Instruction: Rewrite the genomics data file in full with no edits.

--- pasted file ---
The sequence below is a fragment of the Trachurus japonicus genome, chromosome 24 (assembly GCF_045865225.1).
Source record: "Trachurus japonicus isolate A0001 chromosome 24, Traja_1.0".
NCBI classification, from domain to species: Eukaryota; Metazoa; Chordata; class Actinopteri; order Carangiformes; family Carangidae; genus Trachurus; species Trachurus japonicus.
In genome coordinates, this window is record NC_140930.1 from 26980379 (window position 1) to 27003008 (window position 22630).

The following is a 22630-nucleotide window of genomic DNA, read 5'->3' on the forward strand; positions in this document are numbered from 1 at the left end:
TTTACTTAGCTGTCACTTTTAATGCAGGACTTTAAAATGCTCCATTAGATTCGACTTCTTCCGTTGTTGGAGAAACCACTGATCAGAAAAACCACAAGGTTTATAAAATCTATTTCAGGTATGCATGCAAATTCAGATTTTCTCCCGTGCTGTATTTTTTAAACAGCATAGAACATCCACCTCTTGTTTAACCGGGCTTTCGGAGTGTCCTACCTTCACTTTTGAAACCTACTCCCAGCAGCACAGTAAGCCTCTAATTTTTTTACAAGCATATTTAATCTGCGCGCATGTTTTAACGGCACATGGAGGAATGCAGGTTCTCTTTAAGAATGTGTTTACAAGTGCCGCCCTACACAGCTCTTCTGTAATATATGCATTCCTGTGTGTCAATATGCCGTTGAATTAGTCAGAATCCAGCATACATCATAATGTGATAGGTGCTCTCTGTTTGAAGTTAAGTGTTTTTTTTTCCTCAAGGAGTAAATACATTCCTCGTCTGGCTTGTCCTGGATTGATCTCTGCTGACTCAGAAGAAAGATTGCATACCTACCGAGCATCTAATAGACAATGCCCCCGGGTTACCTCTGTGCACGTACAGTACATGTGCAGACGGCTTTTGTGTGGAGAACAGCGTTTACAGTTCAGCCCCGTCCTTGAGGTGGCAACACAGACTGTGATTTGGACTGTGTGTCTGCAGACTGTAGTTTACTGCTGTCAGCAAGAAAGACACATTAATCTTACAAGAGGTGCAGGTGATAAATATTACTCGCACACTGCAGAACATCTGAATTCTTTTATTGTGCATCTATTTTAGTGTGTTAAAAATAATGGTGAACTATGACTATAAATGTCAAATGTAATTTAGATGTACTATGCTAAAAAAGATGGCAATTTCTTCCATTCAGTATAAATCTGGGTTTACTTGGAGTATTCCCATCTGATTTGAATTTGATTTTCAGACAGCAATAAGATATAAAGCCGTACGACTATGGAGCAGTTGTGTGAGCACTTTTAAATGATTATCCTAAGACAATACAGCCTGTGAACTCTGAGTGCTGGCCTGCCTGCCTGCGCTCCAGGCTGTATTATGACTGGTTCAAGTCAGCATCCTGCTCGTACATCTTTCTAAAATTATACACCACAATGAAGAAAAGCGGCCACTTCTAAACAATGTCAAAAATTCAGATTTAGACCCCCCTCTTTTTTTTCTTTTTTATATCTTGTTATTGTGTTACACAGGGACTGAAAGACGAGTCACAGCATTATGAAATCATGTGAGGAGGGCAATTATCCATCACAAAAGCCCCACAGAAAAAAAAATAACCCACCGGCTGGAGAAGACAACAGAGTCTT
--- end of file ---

The sequence below is a fragment of the Trachurus japonicus genome, chromosome 24 (assembly GCF_045865225.1).
Source record: "Trachurus japonicus isolate A0001 chromosome 24, Traja_1.0".
NCBI classification, from domain to species: Eukaryota; Metazoa; Chordata; class Actinopteri; order Carangiformes; family Carangidae; genus Trachurus; species Trachurus japonicus.
In genome coordinates, this window is record NC_140930.1 from 26980379 (window position 1) to 27003008 (window position 22630).

The following is a 22630-nucleotide window of genomic DNA, read 5'->3' on the forward strand; positions in this document are numbered from 1 at the left end:
TTTACTTAGCTGTCACTTTTAATGCAGGACTTTAAAATGCTCCATTAGATTCGACTTCTTCCGTTGTTGGAGAAACCACTGATCAGAAAAACCACAAGGTTTATAAAATCTATTTCAGGTATGCATGCAAATTCAGATTTTCTCCCGTGCTGTATTTTTTAAACAGCATAGAACATCCACCTCTTGTTTAACCGGGCTTTCGGAGTGTCCTACCTTCACTTTTGAAACCTACTCCCAGCAGCACAGTAAGCCTCTAATTTTTTTACAAGCATATTTAATCTGCGCGCATGTTTTAACGGCACATGGAGGAATGCAGGTTCTCTTTAAGAATGTGTTTACAAGTGCCGCCCTACACAGCTCTTCTGTAATATATGCATTCCTGTGTGTCAATATGCCGTTGAATTAGTCAGAATCCAGCATACATCATAATGTGATAGGTGCTCTCTGTTTGAAGTTAAGTGTTTTTTTTTCCTCAAGGAGTAAATACATTCCTCGTCTGGCTTGTCCTGGATTGATCTCTGCTGACTCAGAAGAAAGATTGCATACCTACCGAGCATCTAATAGACAATGCCCCCGGGTTACCTCTGTGCACGTACAGTACATGTGCAGACGGCTTTTGTGTGGAGAACAGCGTTTACAGTTCAGCCCCGTCCTTGAGGTGGCAACACAGACTGTGATTTGGACTGTGTGTCTGCAGACTGTAGTTTACTGCTGTCAGCAAGAAAGACACATTAATCTTACAAGAGGTGCAGGTGATAAATATTACTCGCACACTGCAGAACATCTGAATTCTTTTATTGTGCATCTATTTTAGTGTGTTAAAAATAATGGTGAACTATGACTATAAATGTCAAATGTAATTTAGATGTACTATGCTAAAAAAGATGGCAATTTCTTCCATTCAGTATAAATCTGGGTTTACTTGGAGTATTCCCATCTGATTTGAATTTGATTTTCAGACAGCAATAAGATATAAAGCCGTACGACTATGGAGCAGTTGTGTGAGCACTTTTAAATGATTATCCTAAGACAATACAGCCTGTGAACTCTGAGTGCTGGCCTGCCTGCCTGCGCTCCAGGCTGTATTATGACTGGTTCAAGTCAGCATCCTGCTCGTACATCTTTCTAAAATTATACACCACAATGAAGAAAAGCGGCCACTTCTAAACAATGTCAAAAATTCAGATTTAGACCCCCCTCTTTTTTTTCTTTTTTATATCTTGTTATTGTGTTACACAGGGACTGAAAGACGAGTCACAGCATTATGAAATCATGTGAGGAGGGCAATTATCCATCACAAAAGCCCCACAGAAAAAAAAATAACCCACCGGCTGGAGAAGACAACAGAGTCTT